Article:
08 June 2006

The need for broad, meaningful targets

Broad targets, rather than proliferating Mickey Mouse micro-targets, are essential if government is going to maximise societal well being. The British Government has opted for narrow, micro-targets in its attempts to run education and the National Health Service, but another perhaps even more crucial area is that of monetary policy. Mr Han de Jong of the ABN Ambro Bank in a letter to the editor of the Financial Times (published today) reckons that controlling banks don't know how to deal with asset price inflation. They have targets for 'normal' inflation - typically the costs of consumer or producer goods and services - but these generally exclude (except indirectly) asset price inflation.

... Central banks are reluctant to include asset prices in monetary policy decision-making. They argue that they cannot determine the right level of asset prices any better than the market. Funny that, as central banks have no such reservations about their abilities when it comes to the price of money. In addition, they are not sure how to fight asset price inflation. To me it seems relatively simple. A combination of strong growth, modest consumer price index inflation, easy money, strong credit growth and strong asset price increases suggests that monetary conditions are too loose. The economy in the eurozone is recovering and growing at a rate close to its potential. In spite of two European Central Bank rate increases, real official interest rates are barely positive. This is asking for trouble. As far as the eye can see, euribor futures contracts are pricing in money rates below 4 per cent. Assuming a 2 per cent inflation rate, that means rates will peak in this cycle well below their long-run average in real terms. If this happens, asset markets will continue to bubble. From time to time, those bubbles will inevitably pop.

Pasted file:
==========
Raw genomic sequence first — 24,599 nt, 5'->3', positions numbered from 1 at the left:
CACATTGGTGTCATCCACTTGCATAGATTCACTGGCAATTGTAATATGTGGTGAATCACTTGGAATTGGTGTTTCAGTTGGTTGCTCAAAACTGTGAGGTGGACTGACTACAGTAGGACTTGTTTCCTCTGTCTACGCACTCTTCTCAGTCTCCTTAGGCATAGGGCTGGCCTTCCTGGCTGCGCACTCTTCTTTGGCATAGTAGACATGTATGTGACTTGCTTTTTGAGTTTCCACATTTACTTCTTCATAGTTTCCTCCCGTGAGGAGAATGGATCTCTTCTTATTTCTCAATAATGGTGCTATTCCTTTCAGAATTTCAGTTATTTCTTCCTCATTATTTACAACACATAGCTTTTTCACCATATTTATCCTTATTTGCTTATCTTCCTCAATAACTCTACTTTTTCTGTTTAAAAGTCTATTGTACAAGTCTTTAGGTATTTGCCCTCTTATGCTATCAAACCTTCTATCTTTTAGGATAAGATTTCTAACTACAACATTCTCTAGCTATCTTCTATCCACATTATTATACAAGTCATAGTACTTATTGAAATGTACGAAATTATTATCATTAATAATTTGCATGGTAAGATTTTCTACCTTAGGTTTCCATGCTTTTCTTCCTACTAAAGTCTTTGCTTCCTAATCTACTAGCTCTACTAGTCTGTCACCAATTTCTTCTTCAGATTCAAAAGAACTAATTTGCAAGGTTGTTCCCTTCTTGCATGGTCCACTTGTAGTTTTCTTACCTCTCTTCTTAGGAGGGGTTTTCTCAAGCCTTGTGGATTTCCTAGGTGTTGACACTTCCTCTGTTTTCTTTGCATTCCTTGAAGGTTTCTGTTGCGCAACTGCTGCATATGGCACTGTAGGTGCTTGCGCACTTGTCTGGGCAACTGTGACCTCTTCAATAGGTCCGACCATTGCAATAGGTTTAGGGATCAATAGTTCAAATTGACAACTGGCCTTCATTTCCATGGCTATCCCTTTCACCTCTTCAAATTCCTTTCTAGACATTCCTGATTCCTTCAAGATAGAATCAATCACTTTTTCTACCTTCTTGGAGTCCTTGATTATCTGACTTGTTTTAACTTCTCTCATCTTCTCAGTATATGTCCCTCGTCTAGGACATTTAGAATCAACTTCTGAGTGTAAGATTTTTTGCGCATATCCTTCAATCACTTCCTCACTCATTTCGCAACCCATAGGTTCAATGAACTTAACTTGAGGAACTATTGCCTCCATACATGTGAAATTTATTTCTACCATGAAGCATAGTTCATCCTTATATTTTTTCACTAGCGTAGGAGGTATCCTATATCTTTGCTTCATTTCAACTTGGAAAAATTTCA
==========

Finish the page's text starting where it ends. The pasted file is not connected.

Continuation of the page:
For myself, I think monetary targets should be subordinated to outcomes that more directly measure social and environmental well being. Things that would take in, for example, homelessness and poverty. Under a Social Policy Bond regime targeting poverty an independent central bank would be motivated to reduce asset price inflation ... if doing so were an efficient way of dealing with poverty. Unfortunately what we have now are monetary targets that aim to restrain 'normal' inflation, but leave asset price inflation untargeted. For hard-working families in the UK and New Zealand (the two countries I know most about) this makes owning their own home a dream for ever.

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